Carousel Receives Generous Donation in Memory of Carver, Alex McDonald


Patricia Donlin, of Port Angeles, Washington, has given A Carousel for Missoula $1 million dollars as a memorial to her younger brother, Alex McDonald. McDonald, one of the original Carousel carvers, died in 2018.

“A donation of this size was completely unexpected. We can’t thank Pat enough for choosing to memorialize Alex in this way,” said Carousel executive director Theresa Cox. “It never occurred to the board, staff or volunteers that we might someday receive such a generous gift. How fitting that Alex will be forever remembered in the laughter of children who ride on these beautiful ponies.”

“This gift will ensure the long-term viability of the Carousel and Dragon Hollow and increase our ability to respond to opportunities as they arise.  We will continue to welcome support from our many loyal donors for our day-to-day operations,” commented Betsy Grimley, president of the Carousel’s board of directors. “One of the ways we can honor such a gift is to continue the work that inspired it. By prudently managing the donation, we can ensure the viability of A Carousel for Missoula and Dragon Hollow for generations to come.”

Donlin remembers her brother as a sweet, giving man. “My brother, Alex McDonald, was, to me, the nicest, calmest, most honest, considerate and unselfish person. He was also a perfectionist in everything he did. When Chuck Kaparich needed carvers to help create the Carousel, my brother volunteered. I believe he carved three of the ponies and parts of others. He also helped with the gargoyles. The Carousel was very dear to his heart and thus to me.

I am happy to do this in his memory. I know my brother is dancing!”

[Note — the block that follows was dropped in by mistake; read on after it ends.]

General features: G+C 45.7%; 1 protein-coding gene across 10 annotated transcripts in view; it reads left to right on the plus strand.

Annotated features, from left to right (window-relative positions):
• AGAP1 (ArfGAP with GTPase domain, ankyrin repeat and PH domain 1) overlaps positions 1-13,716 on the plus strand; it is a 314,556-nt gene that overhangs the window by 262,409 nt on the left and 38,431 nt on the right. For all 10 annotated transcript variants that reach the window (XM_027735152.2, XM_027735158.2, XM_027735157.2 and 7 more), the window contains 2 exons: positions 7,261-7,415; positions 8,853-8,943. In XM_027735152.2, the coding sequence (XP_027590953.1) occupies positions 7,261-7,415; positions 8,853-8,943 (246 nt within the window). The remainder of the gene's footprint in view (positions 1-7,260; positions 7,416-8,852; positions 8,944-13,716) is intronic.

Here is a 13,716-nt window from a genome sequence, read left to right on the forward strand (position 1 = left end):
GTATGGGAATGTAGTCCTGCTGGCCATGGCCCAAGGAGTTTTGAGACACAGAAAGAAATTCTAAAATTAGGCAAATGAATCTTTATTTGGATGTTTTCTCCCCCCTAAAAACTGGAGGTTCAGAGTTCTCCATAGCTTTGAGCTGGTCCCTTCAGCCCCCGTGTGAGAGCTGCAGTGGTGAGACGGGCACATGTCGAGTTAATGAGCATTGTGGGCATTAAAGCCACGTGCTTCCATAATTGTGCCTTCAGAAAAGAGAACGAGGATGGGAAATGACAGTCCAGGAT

Alex was a Missoula fireman for 24 years, including time as battalion chief; he was in the National Guard — based at Fort Missoula — and he served in the Army as a specialist in Fire Direction Control in New Ulm, Germany.

Alex was a talented carver and artist. He began, as many carvers did, carving and painting one of the 14 gargoyles that adorn the rounding board of the Carousel. He went on to carve parts of several horses, including Freya, Montana Appaloosa, Norm and Sleipnir. When the Carousel was complete, he joined Chuck Kaparich, the originator of A Carousel for Missoula, in other carving projects. Alex created and donated several handmade violins to the Carousel as auction items to help raise funds for operations.

“Alex was a gentleman in every sense of the word,” said John Thompson, board member and another original carver. “He never said much, but he had a remarkably positive presence. His work was exceptional.”

Donlin worked for Boeing Computer Service, which started as a subsidiary of Boeing. She and her coworkers all heard of the Microsoft company when it began. Donlin was very conscious of every Microsoft building she saw going up while she traveled to and from work. She called her broker and gave him instructions to purchase stock. As soon as that stock went public, she wanted in. When the stock got to $43 a share, most people sold. A Seattle radio station called Donlin to see if they could interview her as she had held fast. Her interest in Microsoft shares allowed her to pay cash for her home when her family moved to Port Angeles; otherwise, she uses the stock to be philanthropic, giving to a variety of causes.

A Carousel for Missoula opened in 1995, after a four-year volunteer effort that included more than 100,000 hours of time given to carving, sanding, painting, restoring an antique carousel frame and motor, and raising funds to build a building and purchase materials, supplies and services that could not be donated. It was a grassroots project, funded largely by small donations. It operates on an annual budget of about $280,000. Of that amount, approximately 75% comes from operations. The remainder must be raised through events, solicitation and sponsorships.

As the Carousel approaches its 25th birthday in 2020, the board and staff are looking back to see what has been valuable to the community, and looking forward to plan for the future of the Carousel and Dragon Hollow. These gifts the community gave itself so many years ago continue to give back every day. Thanks in large part to Patricia’s generous donation, the ponies will continue to spin, the dragon will continue to welcome children, and Missoula will continue to point with pride to what it created for the benefit of us all.